The TV journalists and pundits are busily ventriloquating their “insights” about how the American people are tired of this campaign, that they just want it over. They are not, however, speaking for me. I do not look forward to seeing this election end. I have perversely enjoyed it. I can’t help but wonder whether there are other political perverts like me.
I have read these campaigns as an index of American culture. It has been like an iceberg: the campaigns are what we see, but the culture is what is below, floating the visible index of itself.
Like others, I suppose, I have been fascinated by Trump’s bald narcissism (see previous post) and by how social class issues have more or less been turned upside down, by the way in which he, a privileged member of the elite class, has lately framed himself as a champion of the working class. Who would ever have imagined the Republican party as champions of the working classes???
I could note the irony–but more important, Trump has gone beyond the more common refrain about the so-called middle class. His populist pose is a clear con-game, but it has caught on. His has really been a fascinating performance, which is perhaps why we like to watch him; it’s like watching something obscene, which is perhaps why it’s fascinating.
Although it has taken me time to embrace HRC, I am fully behind her now. I have learned to respect her by reading more about her. I wish that like Trump, she could break through the rap about the middle-class, but nevertheless, I think she will prove herself as president, and I’m really excited about the possibility that she’ll win. Most readers of this blog are probably Clinton/Sanders supporters, so I won’t belabor Clinton’s qualifications for being our first woman president. Jonathan Cohen has made the case more coherently than I ever could.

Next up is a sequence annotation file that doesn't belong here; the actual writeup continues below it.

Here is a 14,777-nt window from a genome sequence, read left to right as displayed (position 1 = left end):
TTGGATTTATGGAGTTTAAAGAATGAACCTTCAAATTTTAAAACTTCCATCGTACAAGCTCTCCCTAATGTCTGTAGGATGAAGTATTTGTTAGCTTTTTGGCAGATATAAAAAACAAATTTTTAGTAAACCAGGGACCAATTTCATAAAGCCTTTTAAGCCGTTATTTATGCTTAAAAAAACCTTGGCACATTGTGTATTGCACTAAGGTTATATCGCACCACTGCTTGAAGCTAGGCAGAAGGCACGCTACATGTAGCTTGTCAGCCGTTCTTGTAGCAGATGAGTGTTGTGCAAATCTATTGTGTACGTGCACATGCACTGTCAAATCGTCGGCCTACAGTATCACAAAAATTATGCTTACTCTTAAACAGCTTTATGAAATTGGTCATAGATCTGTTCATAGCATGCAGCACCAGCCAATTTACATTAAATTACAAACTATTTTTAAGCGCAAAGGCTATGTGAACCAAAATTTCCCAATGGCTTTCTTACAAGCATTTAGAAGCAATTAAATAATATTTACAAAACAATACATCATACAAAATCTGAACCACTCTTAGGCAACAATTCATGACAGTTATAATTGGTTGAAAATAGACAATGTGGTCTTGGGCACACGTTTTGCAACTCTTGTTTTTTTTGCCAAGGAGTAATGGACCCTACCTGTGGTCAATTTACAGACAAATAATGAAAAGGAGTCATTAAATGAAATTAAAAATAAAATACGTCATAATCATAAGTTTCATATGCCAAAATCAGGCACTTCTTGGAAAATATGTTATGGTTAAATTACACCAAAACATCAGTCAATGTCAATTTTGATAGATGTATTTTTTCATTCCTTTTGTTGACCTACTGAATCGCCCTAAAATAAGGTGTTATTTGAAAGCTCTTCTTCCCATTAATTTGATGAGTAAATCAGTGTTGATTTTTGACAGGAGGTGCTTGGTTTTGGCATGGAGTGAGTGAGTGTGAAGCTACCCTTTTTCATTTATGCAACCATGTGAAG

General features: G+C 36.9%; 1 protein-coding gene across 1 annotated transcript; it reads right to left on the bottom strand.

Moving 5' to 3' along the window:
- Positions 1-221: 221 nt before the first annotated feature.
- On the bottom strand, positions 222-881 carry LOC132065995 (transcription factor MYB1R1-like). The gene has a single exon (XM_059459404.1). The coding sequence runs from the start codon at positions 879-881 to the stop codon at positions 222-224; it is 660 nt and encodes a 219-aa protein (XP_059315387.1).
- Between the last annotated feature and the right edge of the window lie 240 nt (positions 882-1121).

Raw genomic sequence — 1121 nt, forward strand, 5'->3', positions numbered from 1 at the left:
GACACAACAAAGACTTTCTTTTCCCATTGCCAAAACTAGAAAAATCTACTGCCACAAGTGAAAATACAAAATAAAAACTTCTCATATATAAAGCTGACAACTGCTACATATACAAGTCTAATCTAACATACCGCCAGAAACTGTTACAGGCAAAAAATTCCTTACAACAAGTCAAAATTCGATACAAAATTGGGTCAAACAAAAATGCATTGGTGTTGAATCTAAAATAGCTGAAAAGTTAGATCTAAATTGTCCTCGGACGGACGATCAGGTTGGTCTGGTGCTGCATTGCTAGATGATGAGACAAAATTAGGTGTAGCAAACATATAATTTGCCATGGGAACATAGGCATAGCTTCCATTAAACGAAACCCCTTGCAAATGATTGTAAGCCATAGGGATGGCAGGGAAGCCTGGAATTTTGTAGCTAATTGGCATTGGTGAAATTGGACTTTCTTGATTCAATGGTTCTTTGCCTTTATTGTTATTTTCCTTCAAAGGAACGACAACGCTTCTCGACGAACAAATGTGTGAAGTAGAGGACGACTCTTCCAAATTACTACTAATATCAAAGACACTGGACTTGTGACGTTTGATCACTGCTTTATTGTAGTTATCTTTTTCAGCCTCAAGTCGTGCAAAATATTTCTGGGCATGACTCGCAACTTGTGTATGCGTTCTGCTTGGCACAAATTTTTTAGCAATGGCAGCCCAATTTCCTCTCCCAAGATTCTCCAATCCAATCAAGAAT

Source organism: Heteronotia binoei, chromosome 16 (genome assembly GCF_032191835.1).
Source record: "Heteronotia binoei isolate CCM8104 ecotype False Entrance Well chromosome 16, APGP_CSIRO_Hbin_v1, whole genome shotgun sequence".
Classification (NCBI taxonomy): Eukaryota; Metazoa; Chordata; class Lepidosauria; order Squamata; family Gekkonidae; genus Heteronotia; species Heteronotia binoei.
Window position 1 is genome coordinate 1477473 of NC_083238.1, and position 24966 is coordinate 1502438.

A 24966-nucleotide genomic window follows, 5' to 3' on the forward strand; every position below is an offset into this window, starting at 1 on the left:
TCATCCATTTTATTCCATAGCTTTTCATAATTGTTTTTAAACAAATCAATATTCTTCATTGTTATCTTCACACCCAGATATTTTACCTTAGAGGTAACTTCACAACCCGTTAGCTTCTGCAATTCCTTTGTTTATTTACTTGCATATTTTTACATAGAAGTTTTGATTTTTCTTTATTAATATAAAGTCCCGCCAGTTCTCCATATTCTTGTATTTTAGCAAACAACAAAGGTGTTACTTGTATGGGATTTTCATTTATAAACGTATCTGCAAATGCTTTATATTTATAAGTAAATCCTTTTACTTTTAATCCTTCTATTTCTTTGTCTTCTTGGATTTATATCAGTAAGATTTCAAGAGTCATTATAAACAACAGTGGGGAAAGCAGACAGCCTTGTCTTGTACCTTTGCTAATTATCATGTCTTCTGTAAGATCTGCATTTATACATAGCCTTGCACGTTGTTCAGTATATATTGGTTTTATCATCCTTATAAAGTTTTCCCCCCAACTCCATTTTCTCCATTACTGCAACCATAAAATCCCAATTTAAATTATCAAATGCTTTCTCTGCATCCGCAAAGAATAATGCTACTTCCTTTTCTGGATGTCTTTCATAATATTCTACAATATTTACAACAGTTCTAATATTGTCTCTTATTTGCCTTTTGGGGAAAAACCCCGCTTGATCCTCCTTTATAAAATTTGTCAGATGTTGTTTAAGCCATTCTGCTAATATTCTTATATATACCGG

Also unlike the majority of TV journalists, I think we are headed for more good times. Barack Obama has been extraordinary. I regret that his terms are over, but I trust that Clinton, pushed by the Sanders progressive faction, will carry his good work forward. She will also pay attention to the social discontent (and social-class based) Trump’s populism has catalyzed. I believe she is uniquely qualified to bring the seemingly contradictory factions of our country together, leading us to understand ourselves by understanding each other.
That’s why I am so hopeful and feel excited about this election and its consequences. Although I don’t want this electoral phenomenon to end, I can’t wait for tomorrow.